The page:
Heaven and Earth stood still for several breathtaking seconds. Reb Baruch prepared himself for the hail of insults which would surely befall him at any moment; insults which would be bitter to anyone else but to him they would be as sweet as honey for this embarrassment would bring with it the return of his former wealth and stature. How horrified was Reb Baruch when Reb Zalman smiled at him compassionately, understanding very well the pain in his soul, and said to him, "Certainly, my dear friend." Reb Zalman returned the kesubah to one pocket and took the silver case out of another one, and turned to present it to the poor man. But before he was able to complete his act of kindness, Reb Baruch fainted and fell to the ground. Everyone was startled and the town doctor, who was at the wedding along with everyone else, ran over to revive the broken, poor man.

When Reb Baruch came to, Reb Zalman asked him what had happened, but he could barely talk. He just mumbled, "Go on with the wedding. I'll explain everything to you later."

After the ceremony, Reb Zalman met with Reb Baruch in a private room. Reb Baruch told Reb Zalman the truth behind their switch of positions and that Reb Levi Yitzchak had told him the only way he could get things back to the way they were. But now he realized that all was lost and that the hope which had kept him going all of these years had dissipated. He was condemned to live out his years in abject poverty.

Reb Zalman was shocked at what he heard and felt tremendous compassion for Reb Baruch. He thought for a moment and then said, "Listen, my friend. Right now enjoy the wedding. As soon as the week of celebrations is over, we will go together to the Bardichiver and I promise to abide by whatever he tells me to do."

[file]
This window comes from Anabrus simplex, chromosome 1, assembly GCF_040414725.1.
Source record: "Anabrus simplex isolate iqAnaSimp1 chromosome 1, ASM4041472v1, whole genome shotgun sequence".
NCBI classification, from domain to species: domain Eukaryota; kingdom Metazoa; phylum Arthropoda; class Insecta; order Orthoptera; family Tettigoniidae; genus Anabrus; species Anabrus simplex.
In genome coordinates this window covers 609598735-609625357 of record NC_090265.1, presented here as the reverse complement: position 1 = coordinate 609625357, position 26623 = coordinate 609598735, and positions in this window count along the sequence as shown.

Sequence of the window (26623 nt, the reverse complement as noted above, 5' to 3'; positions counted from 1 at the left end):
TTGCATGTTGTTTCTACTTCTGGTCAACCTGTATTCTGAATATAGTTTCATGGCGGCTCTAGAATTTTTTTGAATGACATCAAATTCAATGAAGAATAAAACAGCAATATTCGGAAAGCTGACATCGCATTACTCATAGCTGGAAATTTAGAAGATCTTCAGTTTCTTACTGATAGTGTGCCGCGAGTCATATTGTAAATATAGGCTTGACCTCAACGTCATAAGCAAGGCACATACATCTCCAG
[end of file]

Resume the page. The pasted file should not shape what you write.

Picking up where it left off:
Next week, the two men appeared before the tzaddik. The Rebbe confirmed that Reb Zalman had inherited the wealth of Reb Baruch because he had mistreated him. "This being the case, would you, Reb Zalman, consider returning a part of it to its former owner?" Reb Zalman did not even hesitate for a moment. "Absolutely," he replied. We will immediately take an accounting of all that I amass and I will return fifty per cent of it to Reb Baruch."

Reb Levi Yitzchak was very pleased at such an exhibition of ahavas Yisroel (love for a fellow Jew) and he blessed them both to have long lives, filled with happiness and success. Hashem fulfilled the tzaddik's blessing and they both prospered for many years thereafter.


"These are the reckonings of the Tabernacle, the Tabernacle of Testimony, which were reckoned at Moshe's bidding" (Shemos 38:21).

The Torah teaches us that a public servant should not be ashamed to give an accounting to the people of how he spent their public funds. For who is greater than Moshe Rabbeinu, and he gave a reckoning of all of the Israelites' contributions and showed them exactly how they had been used for the construction of the Mishkan.